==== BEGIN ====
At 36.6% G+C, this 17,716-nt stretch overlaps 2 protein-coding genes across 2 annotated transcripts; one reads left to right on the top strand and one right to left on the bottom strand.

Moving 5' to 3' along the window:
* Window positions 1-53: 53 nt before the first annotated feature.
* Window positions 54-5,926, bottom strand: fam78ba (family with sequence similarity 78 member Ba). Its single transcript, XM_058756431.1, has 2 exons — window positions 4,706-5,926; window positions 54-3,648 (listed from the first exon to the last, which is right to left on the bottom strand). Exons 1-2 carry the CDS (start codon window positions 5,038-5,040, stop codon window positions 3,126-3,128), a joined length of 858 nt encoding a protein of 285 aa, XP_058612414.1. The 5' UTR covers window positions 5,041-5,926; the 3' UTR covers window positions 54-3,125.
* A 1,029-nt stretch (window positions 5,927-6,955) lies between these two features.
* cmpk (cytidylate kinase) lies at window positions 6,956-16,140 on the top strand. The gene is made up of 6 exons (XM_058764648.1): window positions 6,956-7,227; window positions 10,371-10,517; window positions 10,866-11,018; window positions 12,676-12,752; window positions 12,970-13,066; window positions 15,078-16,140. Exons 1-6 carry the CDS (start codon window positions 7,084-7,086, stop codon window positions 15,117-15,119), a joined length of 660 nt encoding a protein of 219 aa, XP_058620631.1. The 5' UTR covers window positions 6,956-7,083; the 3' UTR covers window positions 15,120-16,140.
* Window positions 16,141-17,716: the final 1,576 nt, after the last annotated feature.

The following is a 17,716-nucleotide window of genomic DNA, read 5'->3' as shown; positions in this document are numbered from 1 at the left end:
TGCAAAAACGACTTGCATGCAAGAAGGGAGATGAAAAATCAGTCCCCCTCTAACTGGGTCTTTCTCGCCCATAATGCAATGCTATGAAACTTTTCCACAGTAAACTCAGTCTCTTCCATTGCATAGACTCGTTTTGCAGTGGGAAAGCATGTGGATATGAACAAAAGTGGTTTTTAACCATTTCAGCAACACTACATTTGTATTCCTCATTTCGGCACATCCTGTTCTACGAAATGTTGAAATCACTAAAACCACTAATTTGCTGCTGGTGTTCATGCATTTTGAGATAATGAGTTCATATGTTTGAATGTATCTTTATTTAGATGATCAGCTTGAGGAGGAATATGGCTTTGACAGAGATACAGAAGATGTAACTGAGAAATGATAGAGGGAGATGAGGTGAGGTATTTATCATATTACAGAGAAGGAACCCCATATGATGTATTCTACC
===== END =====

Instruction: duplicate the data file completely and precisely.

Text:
At 36.6% G+C, this 17,716-nt stretch overlaps 2 protein-coding genes across 2 annotated transcripts; one reads left to right on the top strand and one right to left on the bottom strand.

Moving 5' to 3' along the window:
* Window positions 1-53: 53 nt before the first annotated feature.
* Window positions 54-5,926, bottom strand: fam78ba (family with sequence similarity 78 member Ba). Its single transcript, XM_058756431.1, has 2 exons — window positions 4,706-5,926; window positions 54-3,648 (listed from the first exon to the last, which is right to left on the bottom strand). Exons 1-2 carry the CDS (start codon window positions 5,038-5,040, stop codon window positions 3,126-3,128), a joined length of 858 nt encoding a protein of 285 aa, XP_058612414.1. The 5' UTR covers window positions 5,041-5,926; the 3' UTR covers window positions 54-3,125.
* A 1,029-nt stretch (window positions 5,927-6,955) lies between these two features.
* cmpk (cytidylate kinase) lies at window positions 6,956-16,140 on the top strand. The gene is made up of 6 exons (XM_058764648.1): window positions 6,956-7,227; window positions 10,371-10,517; window positions 10,866-11,018; window positions 12,676-12,752; window positions 12,970-13,066; window positions 15,078-16,140. Exons 1-6 carry the CDS (start codon window positions 7,084-7,086, stop codon window positions 15,117-15,119), a joined length of 660 nt encoding a protein of 219 aa, XP_058620631.1. The 5' UTR covers window positions 6,956-7,083; the 3' UTR covers window positions 15,120-16,140.
* Window positions 16,141-17,716: the final 1,576 nt, after the last annotated feature.

The following is a 17,716-nucleotide window of genomic DNA, read 5'->3' as shown; positions in this document are numbered from 1 at the left end:
TGCAAAAACGACTTGCATGCAAGAAGGGAGATGAAAAATCAGTCCCCCTCTAACTGGGTCTTTCTCGCCCATAATGCAATGCTATGAAACTTTTCCACAGTAAACTCAGTCTCTTCCATTGCATAGACTCGTTTTGCAGTGGGAAAGCATGTGGATATGAACAAAAGTGGTTTTTAACCATTTCAGCAACACTACATTTGTATTCCTCATTTCGGCACATCCTGTTCTACGAAATGTTGAAATCACTAAAACCACTAATTTGCTGCTGGTGTTCATGCATTTTGAGATAATGAGTTCATATGTTTGAATGTATCTTTATTTAGATGATCAGCTTGAGGAGGAATATGGCTTTGACAGAGATACAGAAGATGTAACTGAGAAATGATAGAGGGAGATGAGGTGAGGTATTTATCATATTACAGAGAAGGAACCCCATATGATGTATTCTACC